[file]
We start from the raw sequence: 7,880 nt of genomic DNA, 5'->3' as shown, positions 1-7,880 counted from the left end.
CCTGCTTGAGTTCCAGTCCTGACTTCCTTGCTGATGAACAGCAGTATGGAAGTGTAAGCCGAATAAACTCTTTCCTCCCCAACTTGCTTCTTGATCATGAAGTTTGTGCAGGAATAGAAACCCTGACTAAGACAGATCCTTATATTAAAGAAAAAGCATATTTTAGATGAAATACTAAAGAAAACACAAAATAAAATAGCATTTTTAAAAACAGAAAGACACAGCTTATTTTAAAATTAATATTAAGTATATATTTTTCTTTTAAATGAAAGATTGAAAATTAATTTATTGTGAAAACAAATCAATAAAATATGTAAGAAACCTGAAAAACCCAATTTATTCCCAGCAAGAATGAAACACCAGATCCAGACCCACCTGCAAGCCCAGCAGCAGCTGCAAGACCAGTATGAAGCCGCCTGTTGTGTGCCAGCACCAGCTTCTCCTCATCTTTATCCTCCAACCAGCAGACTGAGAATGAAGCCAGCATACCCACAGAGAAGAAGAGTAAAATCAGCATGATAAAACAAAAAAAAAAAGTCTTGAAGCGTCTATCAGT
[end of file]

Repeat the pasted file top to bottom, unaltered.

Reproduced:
We start from the raw sequence: 7,880 nt of genomic DNA, 5'->3' as shown, positions 1-7,880 counted from the left end.
CCTGCTTGAGTTCCAGTCCTGACTTCCTTGCTGATGAACAGCAGTATGGAAGTGTAAGCCGAATAAACTCTTTCCTCCCCAACTTGCTTCTTGATCATGAAGTTTGTGCAGGAATAGAAACCCTGACTAAGACAGATCCTTATATTAAAGAAAAAGCATATTTTAGATGAAATACTAAAGAAAACACAAAATAAAATAGCATTTTTAAAAACAGAAAGACACAGCTTATTTTAAAATTAATATTAAGTATATATTTTTCTTTTAAATGAAAGATTGAAAATTAATTTATTGTGAAAACAAATCAATAAAATATGTAAGAAACCTGAAAAACCCAATTTATTCCCAGCAAGAATGAAACACCAGATCCAGACCCACCTGCAAGCCCAGCAGCAGCTGCAAGACCAGTATGAAGCCGCCTGTTGTGTGCCAGCACCAGCTTCTCCTCATCTTTATCCTCCAACCAGCAGACTGAGAATGAAGCCAGCATACCCACAGAGAAGAAGAGTAAAATCAGCATGATAAAACAAAAAAAAAAAGTCTTGAAGCGTCTATCAGT